A properly educated populace won’t solve all our problems.  But it is a necessary condition if we ever hope to address them sensibly.  Arizona ranks last in per capita spending for what is arguably the highest yield and lowest risk investment of all – education.  Nationally, we invest far more in low yield/high risk unwinnable wars and impossible nation building.  Those whose high risk complex financial instruments devastated our economy receive annual bonuses greater than a teacher’s lifetime earnings.  Important, difficult jobs requiring significant training and long hours deserve appropriate compensation, which is how we attract and keep good people.  As a former neurologist, I was paid well for my training, work and hours.  Teachers are not paid commensurate with their extensive training, hours and immense responsibility preparing the next generation.  Teaching math, or any other subject, to 35 teenagers who’d rather be elsewhere is difficult:  doubters should try it – assuming they have the skills to do so.  Increased funding for teachers and education is one of the best investments Arizona and America can make.  Our future depends upon it. 

Michael Smith, retired physician and statistician, has been a grader for the AP Statistics examination.

MULTIPLICATION TRICKS

September 13, 2009

I timed it right, entering Dave Kukla’s calculus class to kill an hour between volunteering in a couple of college algebra classes.  Dave is one of the smartest mathematicians I know, a wonderful man, who mentored me through his approach to teaching, and has a way to make the students love his classes.  He has received many awards, and he deserves every one of them.

About once a year, I can “scoop” Dave on something, if I am having a good year.  This time I had a good year.  Dave was talking to the students about the tangent to a curve at y=x^2 at the point (0,1).  As y got closer to 1 x^2 got closer to 1, but more slowly, since it was less than 1 and being squared.  As he started with 0.9 for y and 0.81 for x, he kept going with 0.99 for y and 0.9801 for x.  He then wrote down y=0.99999999 and said he would need the calculator for x^2.

“You don’t need a calculator,” I said from the back.  The place went deathly silent.  Dave looked at me and smiled.

“You want to tell me what it is?”

“Sure.”  And I wrote down the answer 0.9999999800000001.  The calculators couldn’t do it, for it had too many decimal places. I sat down.

“You were the one who gave me the idea,” I said from the back.

Dave looked at me, a quizzical expression on his face.  “What did I do?”

You brought it up last year, and I found the pattern.

square 9 and you get 81

square 99 and you get 9801  Notice the pattern.  One less nine in front, 8 the same number of zeros as 9s  and a 1 at the end.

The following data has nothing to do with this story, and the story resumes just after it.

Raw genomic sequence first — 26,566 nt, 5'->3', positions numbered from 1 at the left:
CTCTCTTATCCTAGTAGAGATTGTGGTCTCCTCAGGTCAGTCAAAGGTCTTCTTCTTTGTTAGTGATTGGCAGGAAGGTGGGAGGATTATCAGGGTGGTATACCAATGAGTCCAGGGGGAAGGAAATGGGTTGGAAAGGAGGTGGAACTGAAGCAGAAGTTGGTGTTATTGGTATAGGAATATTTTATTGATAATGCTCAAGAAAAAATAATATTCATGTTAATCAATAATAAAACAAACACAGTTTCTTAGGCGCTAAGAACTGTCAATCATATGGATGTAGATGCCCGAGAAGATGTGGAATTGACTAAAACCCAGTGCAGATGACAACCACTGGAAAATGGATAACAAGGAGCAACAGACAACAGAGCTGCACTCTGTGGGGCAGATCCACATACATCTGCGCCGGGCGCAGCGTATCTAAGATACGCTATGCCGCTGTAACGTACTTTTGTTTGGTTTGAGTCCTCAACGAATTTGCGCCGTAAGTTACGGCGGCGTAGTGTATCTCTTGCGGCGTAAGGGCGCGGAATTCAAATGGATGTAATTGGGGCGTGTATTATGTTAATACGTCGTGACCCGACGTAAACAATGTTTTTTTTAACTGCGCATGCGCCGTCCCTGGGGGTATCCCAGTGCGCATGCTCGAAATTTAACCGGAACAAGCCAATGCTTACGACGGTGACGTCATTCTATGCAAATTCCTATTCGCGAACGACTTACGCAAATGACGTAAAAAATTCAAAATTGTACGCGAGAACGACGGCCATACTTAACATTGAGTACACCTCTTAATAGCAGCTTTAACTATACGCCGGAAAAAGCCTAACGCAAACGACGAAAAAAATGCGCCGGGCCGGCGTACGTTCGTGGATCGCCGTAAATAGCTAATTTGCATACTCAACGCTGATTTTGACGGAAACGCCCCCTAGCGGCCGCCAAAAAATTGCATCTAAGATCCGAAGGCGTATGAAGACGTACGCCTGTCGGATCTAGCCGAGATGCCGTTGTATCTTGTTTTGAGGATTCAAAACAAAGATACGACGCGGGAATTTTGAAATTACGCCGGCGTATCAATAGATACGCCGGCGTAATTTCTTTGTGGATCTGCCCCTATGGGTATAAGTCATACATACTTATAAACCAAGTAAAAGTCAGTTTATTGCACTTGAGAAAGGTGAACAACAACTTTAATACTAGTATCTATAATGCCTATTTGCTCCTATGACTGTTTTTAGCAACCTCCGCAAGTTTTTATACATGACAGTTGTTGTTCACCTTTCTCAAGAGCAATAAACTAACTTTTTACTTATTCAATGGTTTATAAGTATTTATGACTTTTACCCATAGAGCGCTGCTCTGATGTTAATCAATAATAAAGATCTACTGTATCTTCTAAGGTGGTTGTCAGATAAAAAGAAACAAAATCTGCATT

square 999 and you get 998001.

“You had eight “9s” up there, so I wrote down 7 of them, put an 8 in the middle, followed with 7 “0”s and a one. ”  Pretty cool, right?  Dave nodded.  That’s what I like about him.  He appreciates this sort of stuff.  And he got me to think about it.  He’s brilliant.  I’m just a run of the mill pattern recognizer.

To multiply anything by 9, multiply by 10 first and then subtract the number.  After all, a number x (10-1) is the number times 10 minus the number x 1, or itself.  This is the distributive law in action!

It should follow, then, that multiplying by 99 is easy.  Multiply by 100 then subtract the number, for you are multiplying by (100-1).  So, 83 x 99 would be 8217:  (83 x100) – (83 x 1)= 8300-83=8217.

Multiplying by 11 can be done without great difficulty.  To multiply by 11, multiply by (10+1), which is multiplying by 10, then adding the number (which is multiplying by 1).  So, 123 x 11=(123 x 10) + (123 x 1)=1230 + 123 = 1353.

Multiplying by 50 is the same as dividing by 2 and multiplying by 100, since 100/2 is 50.  That means that 98 x 50=(1/2) x 98, or 49 x 100=4900.  In the same fashion as above, we can multiply by 51 or 49.  The neat thing about multiplying by 51, is that for an even number less than 100, it is half that number with the number appended.  Say what?  64 x 51 is half of 64 (that would be 32) with the number (64) appended.  So 64 x51=3264.

Multiplying by 25 is dividing by 4 and multiplying by 100:

87 x25 is 21 3/4 x 100.  But that is 2175, since 3/4 x 100 =75.

Try left to right multiplication:  23 x 7

Write 23 as 20 +3.  So 7 x 23 is 7 x 20, or 140, plus 7 x3, or 21.  Add 140 and 21 to get 161.  In my head, 43 x6=”6 times 40 is 24o; 6 times 3 is/are 18, and 240 plus 18 is/are 258. ”

354 x 6= “6 times 300 is 1800; 6 times 50 is 300, and 1800 plus 300 is 2100.  6 times 4 is 24.  Answer is 2124.

498 x 8= 3200 plus 720 plus 64 or 3984.  BUT, isn’t that also 8 x (500-2) or 8 x 500 (4000) minus 8 x 2, or 16?  Same answer.

This one is really cool:  Square any number  x, ending in 5.  The answer is (x)*(x+1), with 25 appended.

So, 85 squared is 8*9 with 25 appended, or 7225.

295 squared is 29 *30, with 25 appended, or 87025.

Multiply two numbers ending or beginning with the same digit, like 1:

31 x 31=  30*30 (or 900) +(3+6) x 10 (or 60) +1=961.

96 x97= 90 *90 (or 8100) + (6+7) 90 (or 1170) +(6*7)=9312.

This one came to me in the car on my way to a clinic in Safford:

The product of two numbers whose sum is an even number constant is maximal when the numbers are the same.  For every unit away from that maximum number, the sum decreases by the square of that unit:

So, two numbers whose sum is 100 have a maximal product of 50*50 or 2500 (this can be proven with simple calculus).

51*49=2499; 52*48=2496; 61*30=2500-11 squared or 2379.

It works in reverse:  84 x 78 is 81 squared minus 9 or 6561-9=6552.